The question was what enabled some CFOs to act already almost as Advanced Navigators and what impeded others?
First it seemed that various reasons were responsible. But a closer look revealed that basically all of these reasons were somehow related to trust, or the lack thereof.
CFOs who acted (almost) as Advanced Navigators trusted in
- their interpretation of the roles and constructive collaboration between CEO and CFO and they were convinced that the management team of their country or region shared this understanding.
- the reported data, analysis and commentaries which they received, and in return used them as a basis to challenge results and measures of the operational management.
- their own competence to assess business performance and to identify risks and opportunities.
- their believe and experience that speaking up and taking action brought their careers forward.
Based on these findings, the prerequisite for a successful implementation of the Advanced Navigator model became clear.
- Prerequisite 1: The management has to have a common understanding of the operating model and the individual roles and responsibilities.
- Prerequisite 2: Reporting processes, data, analyses and commentaries have to be focused, comprehensive and reliable.
- Prerequisite 3: CFOs have to have the skills and business experience to be able to assess the information on their own.
- Prerequisite 4: Incentive schemes have to incorporate the objective to implement the collaborative operating model of the Advanced Navigator and to promote taking action and innovations.
The Advanced Navigator initiative set up by the Logistics division developed and implemented specific measures to fulfil the four prerequisites.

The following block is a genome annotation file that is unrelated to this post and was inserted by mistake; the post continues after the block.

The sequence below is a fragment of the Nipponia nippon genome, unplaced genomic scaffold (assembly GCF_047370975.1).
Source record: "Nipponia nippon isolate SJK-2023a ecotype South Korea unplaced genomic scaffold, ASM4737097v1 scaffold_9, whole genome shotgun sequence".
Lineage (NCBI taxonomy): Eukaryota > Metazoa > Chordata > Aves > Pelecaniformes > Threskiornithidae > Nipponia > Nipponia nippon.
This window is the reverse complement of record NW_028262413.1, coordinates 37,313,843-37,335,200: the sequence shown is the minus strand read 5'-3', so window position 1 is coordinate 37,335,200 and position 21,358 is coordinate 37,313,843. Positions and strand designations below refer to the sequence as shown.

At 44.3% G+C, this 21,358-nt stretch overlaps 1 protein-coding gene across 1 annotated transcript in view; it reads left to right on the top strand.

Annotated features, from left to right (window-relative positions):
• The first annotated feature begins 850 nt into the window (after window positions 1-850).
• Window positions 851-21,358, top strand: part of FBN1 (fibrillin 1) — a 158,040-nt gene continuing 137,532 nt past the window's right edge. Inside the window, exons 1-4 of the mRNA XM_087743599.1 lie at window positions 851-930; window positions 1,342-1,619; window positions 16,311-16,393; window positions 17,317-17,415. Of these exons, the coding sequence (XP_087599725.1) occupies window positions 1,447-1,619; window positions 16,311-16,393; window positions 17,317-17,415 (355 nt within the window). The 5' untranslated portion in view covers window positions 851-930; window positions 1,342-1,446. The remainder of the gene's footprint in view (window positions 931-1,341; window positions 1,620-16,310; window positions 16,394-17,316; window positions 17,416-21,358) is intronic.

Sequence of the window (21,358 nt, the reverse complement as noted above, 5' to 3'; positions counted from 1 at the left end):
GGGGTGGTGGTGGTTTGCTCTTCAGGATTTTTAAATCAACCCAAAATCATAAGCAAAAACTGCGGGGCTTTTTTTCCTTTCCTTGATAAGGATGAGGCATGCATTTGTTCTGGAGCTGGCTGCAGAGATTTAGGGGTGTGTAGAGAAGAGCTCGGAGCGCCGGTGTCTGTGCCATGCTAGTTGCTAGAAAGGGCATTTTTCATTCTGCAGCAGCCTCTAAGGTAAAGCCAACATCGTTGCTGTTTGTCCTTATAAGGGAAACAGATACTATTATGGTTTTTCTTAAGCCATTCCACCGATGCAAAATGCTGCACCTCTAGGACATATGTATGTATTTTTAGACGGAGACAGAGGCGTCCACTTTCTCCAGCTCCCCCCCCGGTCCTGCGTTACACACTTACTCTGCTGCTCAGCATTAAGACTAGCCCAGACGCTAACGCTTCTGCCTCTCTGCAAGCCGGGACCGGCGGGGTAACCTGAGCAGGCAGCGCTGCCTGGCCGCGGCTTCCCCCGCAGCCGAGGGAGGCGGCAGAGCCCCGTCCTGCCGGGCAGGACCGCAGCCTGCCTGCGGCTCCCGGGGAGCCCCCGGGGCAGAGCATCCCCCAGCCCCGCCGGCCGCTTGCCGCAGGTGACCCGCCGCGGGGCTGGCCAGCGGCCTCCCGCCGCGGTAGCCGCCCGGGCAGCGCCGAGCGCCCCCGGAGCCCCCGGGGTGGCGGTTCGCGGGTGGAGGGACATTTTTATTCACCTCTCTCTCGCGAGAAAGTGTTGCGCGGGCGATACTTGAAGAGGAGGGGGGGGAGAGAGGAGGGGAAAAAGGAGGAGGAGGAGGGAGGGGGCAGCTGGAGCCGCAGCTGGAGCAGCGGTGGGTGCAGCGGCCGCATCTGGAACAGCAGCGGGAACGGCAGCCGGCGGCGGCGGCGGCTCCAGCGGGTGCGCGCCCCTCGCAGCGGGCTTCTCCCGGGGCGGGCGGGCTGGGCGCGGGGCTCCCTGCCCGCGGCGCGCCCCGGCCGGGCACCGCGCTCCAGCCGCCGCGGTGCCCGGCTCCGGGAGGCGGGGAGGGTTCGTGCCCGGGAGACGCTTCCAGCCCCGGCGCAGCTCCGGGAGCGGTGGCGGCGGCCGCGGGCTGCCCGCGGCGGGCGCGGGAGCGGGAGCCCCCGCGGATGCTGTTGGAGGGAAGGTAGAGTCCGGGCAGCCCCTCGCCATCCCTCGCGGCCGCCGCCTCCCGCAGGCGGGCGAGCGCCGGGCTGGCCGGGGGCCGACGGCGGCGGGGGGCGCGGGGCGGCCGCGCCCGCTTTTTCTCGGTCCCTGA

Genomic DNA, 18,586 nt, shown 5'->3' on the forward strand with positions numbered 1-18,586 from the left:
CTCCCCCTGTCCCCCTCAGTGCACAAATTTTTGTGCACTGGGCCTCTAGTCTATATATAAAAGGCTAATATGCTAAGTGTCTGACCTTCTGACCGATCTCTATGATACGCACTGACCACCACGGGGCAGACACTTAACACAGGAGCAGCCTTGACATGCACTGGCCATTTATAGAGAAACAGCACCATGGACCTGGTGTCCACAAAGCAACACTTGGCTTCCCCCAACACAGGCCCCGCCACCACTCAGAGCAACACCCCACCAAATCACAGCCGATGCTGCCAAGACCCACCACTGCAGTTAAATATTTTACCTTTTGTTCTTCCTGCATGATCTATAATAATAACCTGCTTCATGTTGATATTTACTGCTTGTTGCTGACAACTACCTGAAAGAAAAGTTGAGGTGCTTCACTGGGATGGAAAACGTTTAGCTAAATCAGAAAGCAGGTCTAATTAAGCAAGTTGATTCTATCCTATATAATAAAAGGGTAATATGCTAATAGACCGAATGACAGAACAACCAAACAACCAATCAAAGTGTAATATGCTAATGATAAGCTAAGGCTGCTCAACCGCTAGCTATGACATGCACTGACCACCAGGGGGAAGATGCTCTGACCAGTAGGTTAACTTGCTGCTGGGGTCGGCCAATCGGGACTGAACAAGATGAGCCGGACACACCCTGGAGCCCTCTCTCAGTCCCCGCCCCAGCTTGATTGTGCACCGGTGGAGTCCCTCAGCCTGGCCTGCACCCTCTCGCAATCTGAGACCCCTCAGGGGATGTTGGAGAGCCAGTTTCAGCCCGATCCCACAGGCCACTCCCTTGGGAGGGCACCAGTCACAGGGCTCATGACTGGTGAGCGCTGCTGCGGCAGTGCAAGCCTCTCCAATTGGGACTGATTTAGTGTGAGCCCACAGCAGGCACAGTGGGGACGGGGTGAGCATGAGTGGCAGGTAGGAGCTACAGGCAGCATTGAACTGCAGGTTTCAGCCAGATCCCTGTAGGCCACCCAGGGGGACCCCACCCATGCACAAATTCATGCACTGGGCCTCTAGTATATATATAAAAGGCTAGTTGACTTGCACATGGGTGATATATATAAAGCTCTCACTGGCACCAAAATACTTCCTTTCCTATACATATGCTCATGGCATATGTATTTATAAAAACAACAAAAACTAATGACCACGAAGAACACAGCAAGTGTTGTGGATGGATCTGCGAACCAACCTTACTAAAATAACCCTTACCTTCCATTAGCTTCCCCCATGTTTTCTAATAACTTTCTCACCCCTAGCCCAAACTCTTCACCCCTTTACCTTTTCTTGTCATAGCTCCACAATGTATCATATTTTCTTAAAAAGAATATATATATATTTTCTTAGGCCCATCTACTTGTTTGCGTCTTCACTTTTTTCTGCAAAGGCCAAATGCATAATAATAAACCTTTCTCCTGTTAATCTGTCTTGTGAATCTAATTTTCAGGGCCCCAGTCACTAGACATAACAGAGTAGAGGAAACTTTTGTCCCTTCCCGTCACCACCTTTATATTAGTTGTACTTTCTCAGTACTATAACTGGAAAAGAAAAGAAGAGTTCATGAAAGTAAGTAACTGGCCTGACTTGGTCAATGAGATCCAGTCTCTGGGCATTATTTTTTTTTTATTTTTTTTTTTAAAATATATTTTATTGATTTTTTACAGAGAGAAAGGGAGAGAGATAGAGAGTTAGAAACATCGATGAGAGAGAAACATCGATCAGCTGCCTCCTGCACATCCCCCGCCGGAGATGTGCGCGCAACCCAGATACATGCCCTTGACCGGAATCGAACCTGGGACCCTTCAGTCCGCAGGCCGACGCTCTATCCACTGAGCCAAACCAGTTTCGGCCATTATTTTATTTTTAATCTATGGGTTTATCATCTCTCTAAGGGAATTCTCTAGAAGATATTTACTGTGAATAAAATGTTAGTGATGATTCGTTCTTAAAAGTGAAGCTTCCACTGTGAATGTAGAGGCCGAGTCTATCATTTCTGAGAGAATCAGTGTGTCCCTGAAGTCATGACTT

Clarification of roles and expectation: In a first step, the initiative clarified together with the divisional management the roles and responsibilities within country and regional management teams. Then, as a second step, this operating model was presented and discussed at the regional meetings of country managers. Emphasis was put on the fact that although the CEO has a “primus inter pares” status and might in the end be the one who decides, all members of a country or regional management team are responsible to reach the targets. In practice, this means that everybody is obliged to speak up, address issues and take action if the performance is at risk. CFOs have the additional task to make sure that relevant information is available and considered in decision processes.
Establishment of a comprehensive, but focused and reliable reporting: In cooperation with selected pilot countries, the initiative developed and implemented the Advanced Navigator business cockpit and underlying reporting processes. The standardized cockpit and reporting processes ensured that each country and regional management team assessed its own performance on a monthly basis (financial and operational results, cash flow, capital employed, risks and opportunities, sales pipeline, status of planned and implemented actions, etc.). The clear focus of the business cockpit on critical issues and actions allowed to concentrate on the hot topics and initiate the required measures quickly.